4. Try to cut down on foods that are deep-fried and processed
Avoid heavily processed, fast-burning foods that contain refined carbohydrates such as sugary cereals, pasta, and white bread, as well as fatty foods like Ramadan desserts. These foods break down easily in the body, causing a spike in the blood sugar, which leads to more hunger and lack of energy. These foods are also high in fat and low in nutrients. They should be avoided during Ramadan as your body needs all the nutrients it can possibly get.
Avoid deep-fried foods too. Deep-fried foods are one of the main reasons why people feel bloated and gain weight during Ramadan. After long hours of fasting, our stomach become sensitive to foods that are deep fried or too rich. Choose grilled, baked and steamed food instead of fried.
5. Stay hydrated
Not having enough fluids, during this period, can easily make anyone prone to dehydration or suffer from electrolyte imbalance. Electrolyte balance is important in order to avoid feelings of thirst. Drink 10-12 glasses of water daily from iftar to sahur in order to prevent dehydration. Don’t guzzle down your water, otherwise the body will excrete it if it’s too much in one go. Aim to drink about 200-250 ml per hour until you begin your fast again so your body can absorb it properly.
Beware of consuming a lot of popular sugary, fizzy and caffeinated drinks as they stimulate water loss much faster, which can lead to dehydration. It is best to drink plain water, but other refreshing drinks such as coconut water is also beneficial to increase the electrolytes in your body, which are essential for heart, nerve and muscle functions.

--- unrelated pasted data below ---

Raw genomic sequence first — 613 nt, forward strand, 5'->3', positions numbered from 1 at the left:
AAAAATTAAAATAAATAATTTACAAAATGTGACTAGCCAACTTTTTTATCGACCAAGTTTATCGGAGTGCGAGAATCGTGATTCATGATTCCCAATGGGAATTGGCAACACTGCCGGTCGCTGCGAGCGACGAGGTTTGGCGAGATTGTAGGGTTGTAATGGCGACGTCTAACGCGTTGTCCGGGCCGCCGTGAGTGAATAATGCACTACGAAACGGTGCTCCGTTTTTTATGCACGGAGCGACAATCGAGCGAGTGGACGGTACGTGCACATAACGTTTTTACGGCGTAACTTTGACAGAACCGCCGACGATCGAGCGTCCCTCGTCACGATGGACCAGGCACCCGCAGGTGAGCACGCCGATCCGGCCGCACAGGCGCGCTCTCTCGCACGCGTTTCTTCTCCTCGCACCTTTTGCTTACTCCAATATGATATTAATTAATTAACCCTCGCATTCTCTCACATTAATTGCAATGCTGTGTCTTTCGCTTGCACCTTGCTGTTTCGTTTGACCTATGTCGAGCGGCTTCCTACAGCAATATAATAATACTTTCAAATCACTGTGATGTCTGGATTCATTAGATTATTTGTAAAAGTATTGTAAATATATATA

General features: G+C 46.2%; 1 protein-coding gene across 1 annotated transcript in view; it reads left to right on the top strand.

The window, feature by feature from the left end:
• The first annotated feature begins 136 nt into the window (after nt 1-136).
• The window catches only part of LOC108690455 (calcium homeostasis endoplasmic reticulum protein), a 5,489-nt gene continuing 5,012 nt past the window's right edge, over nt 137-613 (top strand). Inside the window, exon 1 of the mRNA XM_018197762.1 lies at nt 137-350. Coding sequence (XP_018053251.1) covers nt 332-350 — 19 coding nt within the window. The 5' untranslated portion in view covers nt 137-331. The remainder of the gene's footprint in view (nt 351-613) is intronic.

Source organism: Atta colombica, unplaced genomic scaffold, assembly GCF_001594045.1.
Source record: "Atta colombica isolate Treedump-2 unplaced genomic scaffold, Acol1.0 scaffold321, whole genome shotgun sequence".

6. Don’t use Ramadhan as an excuse to not exercise
Some people tend to remain sedentary and gain weight during the month. Although you should not be going to your regular spinning or kickboxing classes during Ramadan, you shouldn’t ever stop working out completely. It is crucially important that you do some light exercises over Ramadan in order to maintain the results you’ve worked hard for all this time.
Always have a gap of at least 2-3 hours because after we eat, blood circulation is diverted more towards the digestive organs so that maximum absorption of nutrients can take place properly. The best time to hit exercise during Ramadan is either early in the morning after sahur, or after iftar. Exercising after iftar is suggested because during this time your energy levels are at their best and rehydration is possible. Light exercises and workouts such as yoga, or the treadmill is recommended. It is best to focus on light cardio exercises and not put yourself through very high intensity training during this time. Maintain hydration throughout your workout and don’t forget to drink plenty of water after, to replenish the water and mineral lost due to sweating.
7. Consult to your doctor if you have a physical condition
Prior to Ramadan, Muslims, particularly seniors, pregnant women, children, individuals taking medication and others with medical conditions should consult their doctors and adapt their fasting to the advice given.
Recovery is important, so go to bed earlier than normal. Before you sleep, you can have a small snack—yogurt with nuts or some fresh fruits to feel fit, healthy and strong.